Academic journal article Memory & Cognition

Reversing the Picture Superiority Effect: A Speed-Accuracy Trade-Off Study of Recognition Memory

Academic journal article Memory & Cognition

Reversing the Picture Superiority Effect: A Speed-Accuracy Trade-Off Study of Recognition Memory

Article excerpt

Speed-accuracy trade-off methods have been used to contrast single- and dual-process accounts of recognition memory. With these procedures, subjects are presented with individual test items and required to make recognition decisions under various time constraints. In three experiments, we presented words and pictures to be intentionally learned; test stimuli were always visually presented words. At test, we manipulated the interval between the presentation of each test stimulus and that of a response signal, thus controlling the amount of time available to retrieve target information. The standard picture superiority effect was significant in long response deadline conditions (i.e., ≥2,000 msec). Conversely, a significant reverse picture superiority effect emerged at short response-signal deadlines (<200 msec). The results are congruent with views suggesting that both fast familiarity and slower recollection processes contribute to recognition memory. Alternative accounts are also discussed.

In standard recognition memory tests, both previously studied and new items are presented and subjects are required to decide whether or not each item was presented at study. Two general classes of theories have been put forward to explain performance in recognition memory tasks. One approach to recognition memory is common to the so-called global matching models, such as TODAM (Murdock, 1982), SAM (Gillund & Shifrrin, 1984), and MINERVA 2 (Hintzman, 1986). Although they offer different representations of memory and retrieval mechanisms, global matching models maintain that subjects make familiarity judgments on the basis of a continuous index of memory strength.1 When a test item exceeds the criterion of memory strength set by the subject, the stimulus is judged as old. (For a review of global matching models of recognition memory, see Clark & Gronlund, 1996.)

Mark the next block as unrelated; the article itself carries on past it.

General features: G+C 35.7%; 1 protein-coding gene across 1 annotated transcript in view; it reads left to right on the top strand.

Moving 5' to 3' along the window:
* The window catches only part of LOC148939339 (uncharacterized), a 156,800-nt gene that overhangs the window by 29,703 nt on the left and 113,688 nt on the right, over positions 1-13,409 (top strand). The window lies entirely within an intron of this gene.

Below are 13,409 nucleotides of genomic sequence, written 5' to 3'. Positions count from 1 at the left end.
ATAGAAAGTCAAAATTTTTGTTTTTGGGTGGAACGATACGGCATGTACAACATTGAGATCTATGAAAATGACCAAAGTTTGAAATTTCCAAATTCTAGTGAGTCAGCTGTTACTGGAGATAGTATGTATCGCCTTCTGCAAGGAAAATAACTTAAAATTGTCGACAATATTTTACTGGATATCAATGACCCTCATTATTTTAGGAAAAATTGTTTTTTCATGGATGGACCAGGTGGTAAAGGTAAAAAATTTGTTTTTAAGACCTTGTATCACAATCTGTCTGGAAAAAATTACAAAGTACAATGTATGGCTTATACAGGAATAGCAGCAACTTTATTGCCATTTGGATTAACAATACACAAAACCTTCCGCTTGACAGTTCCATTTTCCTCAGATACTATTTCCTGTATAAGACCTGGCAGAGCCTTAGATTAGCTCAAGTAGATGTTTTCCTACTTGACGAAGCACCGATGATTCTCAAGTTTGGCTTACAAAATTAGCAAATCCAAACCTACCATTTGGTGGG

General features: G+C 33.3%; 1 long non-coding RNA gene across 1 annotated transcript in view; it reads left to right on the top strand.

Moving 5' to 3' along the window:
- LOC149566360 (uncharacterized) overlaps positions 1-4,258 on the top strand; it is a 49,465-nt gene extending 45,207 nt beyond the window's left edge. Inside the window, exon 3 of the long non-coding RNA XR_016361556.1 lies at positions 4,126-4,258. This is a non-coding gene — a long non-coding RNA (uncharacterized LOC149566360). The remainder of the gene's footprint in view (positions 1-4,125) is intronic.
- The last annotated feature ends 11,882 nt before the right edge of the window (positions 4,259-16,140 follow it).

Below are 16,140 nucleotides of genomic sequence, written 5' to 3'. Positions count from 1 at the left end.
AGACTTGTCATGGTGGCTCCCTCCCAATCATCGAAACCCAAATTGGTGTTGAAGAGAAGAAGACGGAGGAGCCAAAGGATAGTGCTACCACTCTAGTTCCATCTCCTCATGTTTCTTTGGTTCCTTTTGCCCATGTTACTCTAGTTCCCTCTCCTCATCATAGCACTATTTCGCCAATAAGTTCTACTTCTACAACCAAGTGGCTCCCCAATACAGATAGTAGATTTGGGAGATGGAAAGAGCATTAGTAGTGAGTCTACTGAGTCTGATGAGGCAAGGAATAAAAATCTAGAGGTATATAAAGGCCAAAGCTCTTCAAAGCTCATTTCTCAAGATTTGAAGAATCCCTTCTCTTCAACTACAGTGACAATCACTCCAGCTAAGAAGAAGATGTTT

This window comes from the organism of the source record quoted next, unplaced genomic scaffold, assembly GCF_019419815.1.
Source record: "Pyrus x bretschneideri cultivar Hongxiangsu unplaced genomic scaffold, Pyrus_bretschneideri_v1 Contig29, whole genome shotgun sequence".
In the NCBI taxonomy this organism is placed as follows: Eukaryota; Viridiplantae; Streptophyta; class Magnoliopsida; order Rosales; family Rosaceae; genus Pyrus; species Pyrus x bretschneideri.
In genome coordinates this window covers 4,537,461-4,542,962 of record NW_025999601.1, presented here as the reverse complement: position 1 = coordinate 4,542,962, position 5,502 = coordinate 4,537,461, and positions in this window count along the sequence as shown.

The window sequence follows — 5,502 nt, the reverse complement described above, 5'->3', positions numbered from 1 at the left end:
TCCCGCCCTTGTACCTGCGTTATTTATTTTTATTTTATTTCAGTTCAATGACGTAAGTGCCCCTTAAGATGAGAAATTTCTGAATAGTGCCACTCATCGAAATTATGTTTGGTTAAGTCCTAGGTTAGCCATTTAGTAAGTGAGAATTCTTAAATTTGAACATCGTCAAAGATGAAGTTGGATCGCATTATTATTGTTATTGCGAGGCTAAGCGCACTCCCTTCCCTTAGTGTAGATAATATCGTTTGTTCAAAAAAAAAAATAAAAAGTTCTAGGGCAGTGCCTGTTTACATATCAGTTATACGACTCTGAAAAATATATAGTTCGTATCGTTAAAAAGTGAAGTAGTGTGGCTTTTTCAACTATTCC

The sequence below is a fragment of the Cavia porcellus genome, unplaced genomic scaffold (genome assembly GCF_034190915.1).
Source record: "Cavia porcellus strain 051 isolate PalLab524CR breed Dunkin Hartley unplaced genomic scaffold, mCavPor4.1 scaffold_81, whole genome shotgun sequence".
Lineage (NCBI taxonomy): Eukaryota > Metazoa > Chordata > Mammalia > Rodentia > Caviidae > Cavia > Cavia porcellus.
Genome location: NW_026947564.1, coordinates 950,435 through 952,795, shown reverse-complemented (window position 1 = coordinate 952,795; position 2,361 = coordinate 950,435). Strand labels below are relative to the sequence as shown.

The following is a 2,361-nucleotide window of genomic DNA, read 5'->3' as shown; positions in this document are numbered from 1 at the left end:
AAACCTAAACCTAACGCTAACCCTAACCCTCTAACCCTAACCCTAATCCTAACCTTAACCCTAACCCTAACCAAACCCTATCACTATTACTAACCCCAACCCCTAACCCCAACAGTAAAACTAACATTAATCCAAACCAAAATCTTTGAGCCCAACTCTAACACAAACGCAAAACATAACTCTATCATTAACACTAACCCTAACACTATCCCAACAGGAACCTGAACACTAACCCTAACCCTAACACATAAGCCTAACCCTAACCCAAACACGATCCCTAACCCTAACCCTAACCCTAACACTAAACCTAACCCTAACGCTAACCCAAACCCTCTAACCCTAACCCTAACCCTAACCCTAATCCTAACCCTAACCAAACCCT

A second class of theories-the so-called dual process models-posits that a single continuous quantitative index of memory strength is not sufficient to account for the results obtained in experiments in which recognition memory tasks are used (see, e.g., Jacoby, 1991; Mandler, 1980; for a review of dual process models, see Yonelinas, 2002). Two processes are proposed: one based on familiarity and the other on recollection. Despite some differences between models (see Yonelinas, 2002), familiarity is considered to be a rapid, automatic process, often observed to be sensitive to manipulations of the perceptual features of target items (see, e.g., Lamberts, Brockdorff, & Heit, 2002). Recollection, in contrast, is considered to be a slower, intentional process dependent on the retrieval of specific qualitative information about prior occurrence of the target items and predominantly sensitive to manipulations affecting semantic or conceptual encoding, such as level of processing (see, e.g., Atkinson & Juola, 1973; Boldini, Russo, & Avons, 2004; Jacoby, 1991; Mandler, 1980). Further evidence about the distinction between the time course of familiarity and that of recollection has been obtained in studies in which event-related brain potentials (ERPs) were examined through recognition memory tests. For example, Curran (2000) detected an early ERP component, at about 300-500 msec, associated with familiarity, and a later component, at about 400-800 msec, associated with recollection (for a recent review of the relevance to this issue of ERPs and functional neuroimaging studies, see Rugg & Yonelinas, 2003). It has often been suggested that familiarity and recollection influence recognition memory independently (see, e.g., Jacoby, 1991; Mandler, 1980; but see also Humphreys, Dennis, Chalmers, & Finnigan, 2000).

Various experimental procedures, such as the rememberknowprocedure(see,e.g.,Gardiner&Richardson-K]avehn, 2000) and the process dissociation procedure (see, e.g., Jacoby, 1991), have been used to assess the potential contributions of different processes to recognition memory (see Yonelinas, 2002, for a review of the techniques used to investigate the contributions of different processes to recognition memory). …

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